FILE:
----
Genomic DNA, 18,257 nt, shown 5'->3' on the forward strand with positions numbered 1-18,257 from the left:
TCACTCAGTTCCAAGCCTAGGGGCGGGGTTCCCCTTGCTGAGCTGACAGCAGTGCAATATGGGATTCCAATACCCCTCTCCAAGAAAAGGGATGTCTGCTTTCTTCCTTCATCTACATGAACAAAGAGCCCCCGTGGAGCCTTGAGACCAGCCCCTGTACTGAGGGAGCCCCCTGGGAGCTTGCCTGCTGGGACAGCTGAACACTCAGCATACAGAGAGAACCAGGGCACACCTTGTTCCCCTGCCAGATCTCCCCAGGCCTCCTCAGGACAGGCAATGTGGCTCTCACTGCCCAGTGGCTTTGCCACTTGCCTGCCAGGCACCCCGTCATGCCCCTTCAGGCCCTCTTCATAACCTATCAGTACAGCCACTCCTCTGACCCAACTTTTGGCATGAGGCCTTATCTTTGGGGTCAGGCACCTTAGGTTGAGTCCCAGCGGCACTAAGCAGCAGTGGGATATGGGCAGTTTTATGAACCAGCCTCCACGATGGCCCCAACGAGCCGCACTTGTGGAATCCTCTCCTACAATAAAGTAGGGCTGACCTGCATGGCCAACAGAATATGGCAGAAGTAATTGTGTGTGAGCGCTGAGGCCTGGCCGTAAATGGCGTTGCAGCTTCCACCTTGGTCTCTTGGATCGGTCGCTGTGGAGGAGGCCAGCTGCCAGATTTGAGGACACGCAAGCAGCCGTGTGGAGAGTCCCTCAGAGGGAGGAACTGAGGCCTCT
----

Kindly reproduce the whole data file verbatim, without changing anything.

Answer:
Genomic DNA, 18,257 nt, shown 5'->3' on the forward strand with positions numbered 1-18,257 from the left:
TCACTCAGTTCCAAGCCTAGGGGCGGGGTTCCCCTTGCTGAGCTGACAGCAGTGCAATATGGGATTCCAATACCCCTCTCCAAGAAAAGGGATGTCTGCTTTCTTCCTTCATCTACATGAACAAAGAGCCCCCGTGGAGCCTTGAGACCAGCCCCTGTACTGAGGGAGCCCCCTGGGAGCTTGCCTGCTGGGACAGCTGAACACTCAGCATACAGAGAGAACCAGGGCACACCTTGTTCCCCTGCCAGATCTCCCCAGGCCTCCTCAGGACAGGCAATGTGGCTCTCACTGCCCAGTGGCTTTGCCACTTGCCTGCCAGGCACCCCGTCATGCCCCTTCAGGCCCTCTTCATAACCTATCAGTACAGCCACTCCTCTGACCCAACTTTTGGCATGAGGCCTTATCTTTGGGGTCAGGCACCTTAGGTTGAGTCCCAGCGGCACTAAGCAGCAGTGGGATATGGGCAGTTTTATGAACCAGCCTCCACGATGGCCCCAACGAGCCGCACTTGTGGAATCCTCTCCTACAATAAAGTAGGGCTGACCTGCATGGCCAACAGAATATGGCAGAAGTAATTGTGTGTGAGCGCTGAGGCCTGGCCGTAAATGGCGTTGCAGCTTCCACCTTGGTCTCTTGGATCGGTCGCTGTGGAGGAGGCCAGCTGCCAGATTTGAGGACACGCAAGCAGCCGTGTGGAGAGTCCCTCAGAGGGAGGAACTGAGGCCTCT